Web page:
Many debtors wonder how child support and alimony factor into a bankruptcy filing. People often ask, “Can child support or alimony be discharged in a bankruptcy?” The answer is no. Child support and alimony are non-dischargeable debts. This means these debts cannot be discharged in either a Chapter 7 case or a Chapter 13 case.
However, these debts are treated differently in Chapter 7 and Chapter 13 cases. In a Chapter 7 case, the debtor’s general unsecured debt (like credit cards and medical bills) are eliminated or discharged, but all of one’s child support and alimony debt (including past due amounts and ongoing payments) will survive the bankruptcy. This means the debtor will still owe these debts in full once the Chapter 7 case is discharged and closed. The party who is owed child support does not have to file anything in the debtor’s bankruptcy case in order for child support and alimony to survive the bankruptcy. These obligations automatically survive the bankruptcy discharge. Typically, after the case is discharged the debtor must deal with these obligations on his or her own.
In Chapter 13 cases, the debtor is required to pay a Chapter 13 plan payment to the Chapter 13 trustee. The Chapter 13 trustee receives the payment and distributes the money to creditors. In most Chapter 13 cases, the general unsecured creditors only receive payment for a small percentage of what they are owed through the Chapter 13 payment plan. However, certain unsecured debts are called “priority unsecured debts.” Priority unsecured debts need to be paid back in full through the plan. The most common priority unsecured debts include some taxes and all of one’s past due child support or alimony.
This means that the full amount of any back or past due child support and alimony due and owing on the date that the debtor files the Chapter 13 case needs to be paid back entirely through the Chapter 13 plan. This can really increase the Chapter 13 plan payment amount for a debtor. For instance, if one owes $30,000 in past due child support when he or she files the Chapter 13 case, this entire amount needs to be paid back through the plan. The maximum length of a plan is five years or sixty months. This means the debtor’s Chapter 13 trustee would have to average paying out $500 per month to the person receiving the support for each of the 60 months in order to satisfy the entire debt. This amount is in addition to all of the other debts that need to be paid through the plan. For this reason, a Chapter 13 bankruptcy may not be a viable option for those who owe a great deal in back child support and alimony.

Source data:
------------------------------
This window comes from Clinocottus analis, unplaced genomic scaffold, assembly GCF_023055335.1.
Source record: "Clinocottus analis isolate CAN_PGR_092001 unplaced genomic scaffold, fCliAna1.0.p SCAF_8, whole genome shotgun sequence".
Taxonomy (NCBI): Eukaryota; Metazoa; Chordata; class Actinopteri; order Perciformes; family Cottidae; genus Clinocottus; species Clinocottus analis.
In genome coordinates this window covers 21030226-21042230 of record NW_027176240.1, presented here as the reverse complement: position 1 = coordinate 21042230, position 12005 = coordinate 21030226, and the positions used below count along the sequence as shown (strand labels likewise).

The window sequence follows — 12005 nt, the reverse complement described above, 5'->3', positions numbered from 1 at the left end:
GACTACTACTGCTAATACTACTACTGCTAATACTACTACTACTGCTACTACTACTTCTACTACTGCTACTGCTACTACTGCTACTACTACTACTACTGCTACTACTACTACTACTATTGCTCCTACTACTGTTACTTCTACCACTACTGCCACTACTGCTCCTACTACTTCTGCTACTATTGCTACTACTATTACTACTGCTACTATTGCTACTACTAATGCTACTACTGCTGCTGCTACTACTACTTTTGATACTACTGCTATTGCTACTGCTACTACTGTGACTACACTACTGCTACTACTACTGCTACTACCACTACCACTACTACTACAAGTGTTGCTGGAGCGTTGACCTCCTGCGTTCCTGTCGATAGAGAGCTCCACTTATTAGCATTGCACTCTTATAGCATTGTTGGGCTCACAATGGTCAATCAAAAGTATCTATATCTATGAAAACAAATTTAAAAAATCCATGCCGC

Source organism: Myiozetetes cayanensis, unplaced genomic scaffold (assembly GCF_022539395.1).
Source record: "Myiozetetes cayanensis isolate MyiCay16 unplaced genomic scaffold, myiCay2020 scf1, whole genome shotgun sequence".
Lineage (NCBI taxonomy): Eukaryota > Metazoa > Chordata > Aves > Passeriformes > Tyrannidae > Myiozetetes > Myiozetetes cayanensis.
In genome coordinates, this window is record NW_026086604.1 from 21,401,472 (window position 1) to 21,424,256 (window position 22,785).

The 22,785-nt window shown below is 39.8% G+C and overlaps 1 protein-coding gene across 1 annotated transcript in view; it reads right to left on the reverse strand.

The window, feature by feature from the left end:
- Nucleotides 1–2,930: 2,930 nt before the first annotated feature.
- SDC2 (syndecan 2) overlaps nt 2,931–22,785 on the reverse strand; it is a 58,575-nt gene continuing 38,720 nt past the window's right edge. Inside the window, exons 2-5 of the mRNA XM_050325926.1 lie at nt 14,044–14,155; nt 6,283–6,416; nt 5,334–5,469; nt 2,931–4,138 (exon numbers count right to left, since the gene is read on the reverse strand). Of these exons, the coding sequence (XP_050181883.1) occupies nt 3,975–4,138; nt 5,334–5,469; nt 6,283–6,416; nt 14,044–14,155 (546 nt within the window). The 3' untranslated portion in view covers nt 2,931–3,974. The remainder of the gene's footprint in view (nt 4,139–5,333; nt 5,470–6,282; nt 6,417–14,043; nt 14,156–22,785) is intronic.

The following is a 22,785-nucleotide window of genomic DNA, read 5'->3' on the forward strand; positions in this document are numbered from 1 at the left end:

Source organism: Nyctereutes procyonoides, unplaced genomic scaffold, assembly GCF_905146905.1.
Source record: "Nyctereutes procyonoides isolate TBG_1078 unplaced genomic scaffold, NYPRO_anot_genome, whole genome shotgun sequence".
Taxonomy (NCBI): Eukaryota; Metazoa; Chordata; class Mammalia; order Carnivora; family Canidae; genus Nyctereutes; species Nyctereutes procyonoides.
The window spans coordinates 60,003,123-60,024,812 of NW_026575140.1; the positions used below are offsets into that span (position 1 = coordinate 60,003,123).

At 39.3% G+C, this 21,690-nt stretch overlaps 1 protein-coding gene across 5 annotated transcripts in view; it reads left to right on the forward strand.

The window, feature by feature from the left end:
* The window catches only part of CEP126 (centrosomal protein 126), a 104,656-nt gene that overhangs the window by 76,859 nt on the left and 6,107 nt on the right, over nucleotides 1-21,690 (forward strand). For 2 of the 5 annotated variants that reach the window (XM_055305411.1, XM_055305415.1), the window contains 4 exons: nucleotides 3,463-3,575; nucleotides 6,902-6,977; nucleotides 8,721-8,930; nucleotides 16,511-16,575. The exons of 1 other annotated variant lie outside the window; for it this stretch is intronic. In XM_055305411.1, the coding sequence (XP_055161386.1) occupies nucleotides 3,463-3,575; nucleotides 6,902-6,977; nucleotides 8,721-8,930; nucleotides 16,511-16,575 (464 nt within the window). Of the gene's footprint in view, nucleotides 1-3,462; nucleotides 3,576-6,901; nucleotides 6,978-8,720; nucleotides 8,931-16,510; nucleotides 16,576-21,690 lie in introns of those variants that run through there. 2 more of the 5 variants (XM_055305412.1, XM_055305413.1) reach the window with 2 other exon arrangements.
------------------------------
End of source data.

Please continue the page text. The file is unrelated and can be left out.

Ongoing payments need to also be kept current throughout the entire duration of the Chapter 13 plan. At the end of the Chapter 13 case, the debtor needs to certify that he or she is current on all child support and alimony obligations, or the court may deny the debtor who owes the obligation his discharge at the end of the case. This means that if the debtor does not remain current on these support obligations, the whole three to five years of bankruptcy payments may have been made in vain. A denial of discharge means the debtor still owes all of the debtor’s creditors under the original terms of the debt contracts.